Federal prosecutors say a self-proclaimed “influencer” who traveled to Washington on a private plane and called January 6th “one of the best days of my life” should spend time in prison, in part because she believes she’s a special exception thanks to her rich white privilege.
Jenna Ryan was arrested in January after she openly bragged about her exploits at the Capitol on social media. Ryan live-streamed from her Facebook account while inside the building and also tweeted a photo of herself standing at a broken window, captioning it “if the news doesn’t stop lying about us we’re going to come after their studios next…”
Ryan also begged Donald Trump for one of his many pardons in the aftermath of the insurrection, telling her local news station that it was a “surprise” to get arrested for what she saw as a simple act of loyal patriotism. “I think we all deserve a pardon. I’m facing a prison sentence. I think I do not deserve that and from what I understand, every person is going to be arrested that was there, so I think everyone deserves a pardon, so I would ask the President of the United States to give me a pardon,” Ryan explained at the time.
— Ryan J. Reilly (@ryanjreilly) October 31, 2021
Instead, federal prosecutors have said Ryan should spend 60 days in prison because she knew the day could turn violent and said she was “going to war,” promoted violence at the Capitol, chanted “hang Mike Pence,” promoted violence against the news media, claimed she deserved “a medal” for what she did, spread false information about the riot, lied about her participation in the riot, and “sought to exploit her presence during the attack on the Capitol for profit.” Prosecutors also pointed out Ryan’s tweet where she claimed that her “blonde hair white skin a great job a great future and I’m not going to jail” showed she thought she was immune from punishment for her crimes because of her race and physical appearance.
Almost everyone has focused on the explicit white privilege issues the Texas realtor/private jet flier Jenna Ryan’s statements have imported into her 1/6 sentencing.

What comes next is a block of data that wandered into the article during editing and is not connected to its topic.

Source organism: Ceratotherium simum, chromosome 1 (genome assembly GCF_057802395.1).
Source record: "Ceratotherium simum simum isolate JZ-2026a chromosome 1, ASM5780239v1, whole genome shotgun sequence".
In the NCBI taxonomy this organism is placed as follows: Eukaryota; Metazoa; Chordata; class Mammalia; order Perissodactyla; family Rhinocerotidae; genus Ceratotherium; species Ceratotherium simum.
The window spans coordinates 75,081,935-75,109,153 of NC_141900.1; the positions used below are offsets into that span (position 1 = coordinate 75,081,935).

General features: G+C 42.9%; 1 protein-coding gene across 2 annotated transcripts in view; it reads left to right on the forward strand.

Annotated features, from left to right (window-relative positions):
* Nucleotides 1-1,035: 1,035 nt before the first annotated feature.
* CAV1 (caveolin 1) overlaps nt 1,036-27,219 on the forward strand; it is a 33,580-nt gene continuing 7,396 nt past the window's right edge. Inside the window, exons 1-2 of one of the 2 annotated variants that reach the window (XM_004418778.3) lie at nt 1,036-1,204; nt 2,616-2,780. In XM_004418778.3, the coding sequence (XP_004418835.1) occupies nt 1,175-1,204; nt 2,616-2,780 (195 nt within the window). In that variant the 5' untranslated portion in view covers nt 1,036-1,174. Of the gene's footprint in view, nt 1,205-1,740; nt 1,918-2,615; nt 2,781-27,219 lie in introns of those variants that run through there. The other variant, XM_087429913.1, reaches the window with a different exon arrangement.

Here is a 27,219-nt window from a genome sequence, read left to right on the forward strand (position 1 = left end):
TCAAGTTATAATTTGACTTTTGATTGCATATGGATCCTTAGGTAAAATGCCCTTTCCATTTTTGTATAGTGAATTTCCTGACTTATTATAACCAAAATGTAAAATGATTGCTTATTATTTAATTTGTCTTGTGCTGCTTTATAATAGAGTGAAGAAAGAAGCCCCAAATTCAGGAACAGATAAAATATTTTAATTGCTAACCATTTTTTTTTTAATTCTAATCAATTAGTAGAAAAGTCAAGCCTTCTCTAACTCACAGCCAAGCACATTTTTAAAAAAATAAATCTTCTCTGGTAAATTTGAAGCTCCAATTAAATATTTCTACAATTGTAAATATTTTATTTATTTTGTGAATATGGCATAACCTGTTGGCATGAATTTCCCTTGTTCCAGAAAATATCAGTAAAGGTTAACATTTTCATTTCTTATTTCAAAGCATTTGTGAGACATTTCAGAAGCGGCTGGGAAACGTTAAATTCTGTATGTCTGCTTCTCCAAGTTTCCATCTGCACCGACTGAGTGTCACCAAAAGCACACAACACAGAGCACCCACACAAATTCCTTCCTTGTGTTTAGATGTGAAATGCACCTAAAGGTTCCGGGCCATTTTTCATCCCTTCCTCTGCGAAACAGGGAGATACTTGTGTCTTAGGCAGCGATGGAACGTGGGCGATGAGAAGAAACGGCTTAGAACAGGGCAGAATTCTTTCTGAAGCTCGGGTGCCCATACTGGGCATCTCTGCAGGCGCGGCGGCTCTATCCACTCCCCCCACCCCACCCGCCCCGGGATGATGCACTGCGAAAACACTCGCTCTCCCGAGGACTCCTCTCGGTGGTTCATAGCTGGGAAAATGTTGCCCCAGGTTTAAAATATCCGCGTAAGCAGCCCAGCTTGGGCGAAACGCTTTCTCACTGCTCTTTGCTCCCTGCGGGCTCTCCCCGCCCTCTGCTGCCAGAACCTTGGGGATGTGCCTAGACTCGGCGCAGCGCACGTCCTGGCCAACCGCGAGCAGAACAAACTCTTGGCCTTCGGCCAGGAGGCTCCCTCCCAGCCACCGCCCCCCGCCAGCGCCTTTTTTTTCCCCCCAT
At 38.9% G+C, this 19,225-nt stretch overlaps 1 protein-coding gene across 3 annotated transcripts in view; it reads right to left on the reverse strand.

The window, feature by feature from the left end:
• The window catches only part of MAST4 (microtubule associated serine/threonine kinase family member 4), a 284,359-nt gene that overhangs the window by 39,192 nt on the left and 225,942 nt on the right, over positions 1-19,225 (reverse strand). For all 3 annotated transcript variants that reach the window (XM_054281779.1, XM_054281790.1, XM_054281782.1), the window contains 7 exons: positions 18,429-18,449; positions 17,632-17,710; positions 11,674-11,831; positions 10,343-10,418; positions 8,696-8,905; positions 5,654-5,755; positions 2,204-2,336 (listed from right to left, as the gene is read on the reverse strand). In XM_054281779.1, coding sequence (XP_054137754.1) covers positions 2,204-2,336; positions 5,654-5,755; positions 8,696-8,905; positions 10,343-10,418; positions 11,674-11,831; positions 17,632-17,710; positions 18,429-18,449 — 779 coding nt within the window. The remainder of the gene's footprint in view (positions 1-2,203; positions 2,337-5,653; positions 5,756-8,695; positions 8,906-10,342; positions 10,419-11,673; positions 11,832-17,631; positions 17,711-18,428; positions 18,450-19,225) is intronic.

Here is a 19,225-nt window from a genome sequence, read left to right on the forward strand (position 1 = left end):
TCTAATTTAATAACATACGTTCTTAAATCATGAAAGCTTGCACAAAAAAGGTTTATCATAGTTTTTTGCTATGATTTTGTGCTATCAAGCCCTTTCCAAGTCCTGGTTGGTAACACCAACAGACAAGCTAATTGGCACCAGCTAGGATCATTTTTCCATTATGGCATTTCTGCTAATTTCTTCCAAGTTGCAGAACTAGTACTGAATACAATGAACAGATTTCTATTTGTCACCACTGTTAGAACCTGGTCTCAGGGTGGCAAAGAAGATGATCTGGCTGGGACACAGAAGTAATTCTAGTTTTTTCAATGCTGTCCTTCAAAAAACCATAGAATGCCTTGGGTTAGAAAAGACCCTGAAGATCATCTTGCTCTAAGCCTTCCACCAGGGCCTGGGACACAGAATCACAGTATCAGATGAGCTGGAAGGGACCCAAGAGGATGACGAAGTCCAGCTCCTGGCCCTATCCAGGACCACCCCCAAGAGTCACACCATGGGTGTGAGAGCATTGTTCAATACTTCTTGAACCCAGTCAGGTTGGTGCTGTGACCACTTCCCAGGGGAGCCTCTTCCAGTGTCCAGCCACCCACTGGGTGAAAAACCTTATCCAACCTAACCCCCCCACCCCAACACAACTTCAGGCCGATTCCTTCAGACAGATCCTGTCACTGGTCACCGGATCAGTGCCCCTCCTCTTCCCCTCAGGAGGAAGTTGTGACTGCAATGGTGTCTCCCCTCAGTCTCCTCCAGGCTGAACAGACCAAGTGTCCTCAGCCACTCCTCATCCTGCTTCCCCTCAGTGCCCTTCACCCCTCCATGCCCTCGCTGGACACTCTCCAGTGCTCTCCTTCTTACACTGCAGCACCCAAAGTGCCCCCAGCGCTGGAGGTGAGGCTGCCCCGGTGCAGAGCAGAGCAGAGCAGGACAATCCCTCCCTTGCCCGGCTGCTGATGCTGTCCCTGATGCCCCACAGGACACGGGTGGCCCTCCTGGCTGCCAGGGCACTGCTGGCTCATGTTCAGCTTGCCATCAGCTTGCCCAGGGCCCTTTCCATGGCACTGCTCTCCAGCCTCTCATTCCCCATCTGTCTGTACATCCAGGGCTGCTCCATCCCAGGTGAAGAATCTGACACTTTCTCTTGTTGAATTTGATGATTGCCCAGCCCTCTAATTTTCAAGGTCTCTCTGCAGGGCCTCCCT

— southpaw (@nycsouthpaw) October 31, 2021
“A defendant who believes she is immune from strict punishment because of her race and physical appearance may re-offend because the consequences for wrongdoing will never, in the defendant’s mind, be severe even when severity is merited,” prosecutors write in Ryan’s sentencing memo. “Perhaps the most compelling need for specific deterrence arises from the defendant’s misguided belief that she is above the law, or at least insulated from incarceration.” They also wrote that Ryan “found it appropriate to promote her real estate business” as she stormed the Capitol, announcing, “You guys, will you believe this? I am not messing around. When I come to sell your house, this is what I will do. I will f*cking sell your house.”
Jenna Ryan, in the center in Trump hat with white cellphone [HuffPost]
Ryan posted a photo of members of the mob attacking media equipment, calling it “a cool moment” and saying rioters “just went to town on the AP equipment.” They said one of Ryan’s co-defendants, Katherine Schwab, “joined the crowd’s assault” by “kicking media equipment and throwing one piece of equipment on the ground.”
When Jenna Ryan, who proudly promoted & participated in the Capital riot, awaits sentencing while bragging that she won’t go to jail because she has blond hair & white skin – she’s banking on white privilege. pic.twitter.com/tcR02gXDqf
— anyone_want_chips (@anyonewantchips) October 31, 2021
Ryan pleaded guilty in August, admitting in her statement of offense that she posted “Today was a great example of what America is about” on Twitter after the attack, that she was seen on video chanting “Fight for Trump!” in the Rotunda, and that she “paraded, demonstrated, or picketed” inside the Capitol when she knew that she “did not have permission to enter the building.”
Jenna Ryan, still doing big business pic.twitter.com/l307AYKLBi
— #SeditionHunters (@SeditionHunters) August 25, 2021
Jenna Ryan will be sentenced at 10 a.m. Thursday by U.S. District Judge Christopher R. Cooper.